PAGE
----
• Tips on framing EUs
    • Tips on framing EUs You can think of an EU as beginning with “The student will understand that…”-but don’t write it in the
    • Tips on framing EUs You can think of an EU as beginning with “The student will understand that…”-but don’t write it in the Beware of stating an EU as a truism or vague generality.
    • Tips on framing EUs You can think of an EU as beginning with “The student will understand that…”-but don’t write it in the Beware of stating an EU as a truism or vague generality. Triangles have three sides. Musicians work with sounds to create music. The US has many different immigrant groups.
    • Tips on framing EUs You can think of an EU as beginning with “The student will understand that…”-but don’t write it in the Beware of stating an EU as a truism or vague generality. Triangles have three sides. Musicians work with sounds to create music. The US has many different immigrant groups. Do not think of the EU beginning with “The student will understand how to…” This will result in a skill.
    • Which of the following are EUs?
    • Which of the following are EUs? True friendship is revealed during difficult times, not happy times.
    • Which of the following are EUs? True friendship is revealed during difficult times, not happy times. One should not cup their hands when they are swimming the freestyle.
    • Which of the following are EUs? True friendship is revealed during difficult times, not happy times. One should not cup their hands when they are swimming the freestyle. The interaction of heredity and experience influences behavior.
    • Which of the following are EUs? True friendship is revealed during difficult times, not happy times. One should not cup their hands when they are swimming the freestyle. The interaction of heredity and experience influences behavior. How to tell time.
    • Which of the following are EUs? True friendship is revealed during difficult times, not happy times. One should not cup their hands when they are swimming the freestyle. The interaction of heredity and experience influences behavior. How to tell time. The causes and effects of the Civil War.
    • Which of the following are EUs? True friendship is revealed during difficult times, not happy times. One should not cup their hands when they are swimming the freestyle. The interaction of heredity and experience influences behavior. How to tell time. The causes and effects of the Civil War. History involves interpretation; historians can and do disagree.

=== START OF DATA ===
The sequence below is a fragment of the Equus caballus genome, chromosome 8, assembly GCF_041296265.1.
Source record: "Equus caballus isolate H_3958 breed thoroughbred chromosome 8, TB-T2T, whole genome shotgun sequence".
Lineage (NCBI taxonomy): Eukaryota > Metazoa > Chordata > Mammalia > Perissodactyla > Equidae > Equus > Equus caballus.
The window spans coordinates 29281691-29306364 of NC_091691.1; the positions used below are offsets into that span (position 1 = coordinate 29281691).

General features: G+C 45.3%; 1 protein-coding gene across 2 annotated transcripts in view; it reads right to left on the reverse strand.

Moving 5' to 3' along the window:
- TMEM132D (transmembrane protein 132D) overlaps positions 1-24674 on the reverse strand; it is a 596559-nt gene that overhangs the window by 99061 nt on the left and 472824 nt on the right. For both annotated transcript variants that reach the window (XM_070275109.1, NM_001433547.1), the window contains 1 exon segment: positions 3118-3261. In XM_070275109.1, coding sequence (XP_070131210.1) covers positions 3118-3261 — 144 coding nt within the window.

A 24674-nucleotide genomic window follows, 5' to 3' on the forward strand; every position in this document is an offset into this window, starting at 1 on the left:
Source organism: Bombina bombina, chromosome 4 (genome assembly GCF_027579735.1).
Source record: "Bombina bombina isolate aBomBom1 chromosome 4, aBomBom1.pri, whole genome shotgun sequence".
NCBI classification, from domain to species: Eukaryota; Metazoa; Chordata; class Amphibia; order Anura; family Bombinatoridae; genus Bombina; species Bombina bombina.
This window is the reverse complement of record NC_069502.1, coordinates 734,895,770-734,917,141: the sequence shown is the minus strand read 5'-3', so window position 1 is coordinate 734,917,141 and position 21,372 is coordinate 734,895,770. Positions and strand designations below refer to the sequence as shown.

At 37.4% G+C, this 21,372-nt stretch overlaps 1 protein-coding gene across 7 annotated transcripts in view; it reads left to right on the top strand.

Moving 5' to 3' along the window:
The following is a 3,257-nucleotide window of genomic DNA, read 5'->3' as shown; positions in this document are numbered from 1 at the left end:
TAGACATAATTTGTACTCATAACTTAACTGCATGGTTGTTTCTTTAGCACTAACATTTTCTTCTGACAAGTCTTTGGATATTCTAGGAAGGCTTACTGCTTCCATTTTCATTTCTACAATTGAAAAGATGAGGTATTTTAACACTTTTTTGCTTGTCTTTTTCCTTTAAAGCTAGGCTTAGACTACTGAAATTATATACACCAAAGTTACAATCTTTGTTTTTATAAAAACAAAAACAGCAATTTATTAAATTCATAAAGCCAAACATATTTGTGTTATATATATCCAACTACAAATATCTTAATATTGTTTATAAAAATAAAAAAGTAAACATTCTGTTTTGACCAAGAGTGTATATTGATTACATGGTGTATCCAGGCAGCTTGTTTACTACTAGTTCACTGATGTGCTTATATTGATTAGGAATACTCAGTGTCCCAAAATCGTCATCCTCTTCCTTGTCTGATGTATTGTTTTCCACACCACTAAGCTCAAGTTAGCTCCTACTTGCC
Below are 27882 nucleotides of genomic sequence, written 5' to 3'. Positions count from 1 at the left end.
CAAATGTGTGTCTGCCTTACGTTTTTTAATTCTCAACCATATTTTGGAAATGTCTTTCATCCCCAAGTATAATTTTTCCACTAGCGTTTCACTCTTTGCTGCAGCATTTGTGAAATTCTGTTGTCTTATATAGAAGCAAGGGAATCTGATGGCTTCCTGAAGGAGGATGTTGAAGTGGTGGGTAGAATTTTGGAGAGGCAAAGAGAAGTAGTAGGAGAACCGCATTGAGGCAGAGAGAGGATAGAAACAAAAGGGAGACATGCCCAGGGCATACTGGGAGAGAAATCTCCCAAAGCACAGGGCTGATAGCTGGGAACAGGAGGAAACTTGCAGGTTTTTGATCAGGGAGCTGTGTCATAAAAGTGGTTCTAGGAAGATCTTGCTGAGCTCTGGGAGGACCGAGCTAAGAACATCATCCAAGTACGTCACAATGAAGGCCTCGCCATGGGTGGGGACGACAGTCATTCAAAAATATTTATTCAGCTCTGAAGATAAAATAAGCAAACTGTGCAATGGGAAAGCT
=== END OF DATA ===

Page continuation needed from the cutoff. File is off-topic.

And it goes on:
• Which of the following are EUs? True friendship is revealed during difficult times, not happy times. One should not cup their hands when they are swimming the freestyle. The interaction of heredity and experience influences behavior. How to tell time. The causes and effects of the Civil War. History involves interpretation; historians can and do disagree. Musicians’ work reflects period culture.
    • Which of the following are EUs? True friendship is revealed during difficult times, not happy times. One should not cup their hands when they are swimming the freestyle. The interaction of heredity and experience influences behavior. How to tell time. The causes and effects of the Civil War. History involves interpretation; historians can and do disagree. Musicians’ work reflects period culture. Cultural practices play an important role in protection of natural resources.
    • Which of the following are EUs? True friendship is revealed during difficult times, not happy times. One should not cup their hands when they are swimming the freestyle. The interaction of heredity and experience influences behavior. How to tell time. The causes and effects of the Civil War. History involves interpretation; historians can and do disagree. Musicians’ work reflects period culture. Cultural practices play an important role in protection of natural resources. A profitable business must have an organized business plan.
    • Checking out exemplary EUs Workbook p. 108-110
    • EU’s Let’s try to write a couple
    • Essential Questions
    • Essential Questions Have no simple right answer-meant to be argued.
    • Essential Questions Have no simple right answer-meant to be argued. Often address the conceptual foundations of a discipline.
    • Essential Questions Have no simple right answer-meant to be argued. Often address the conceptual foundations of a discipline. Raise other important questions.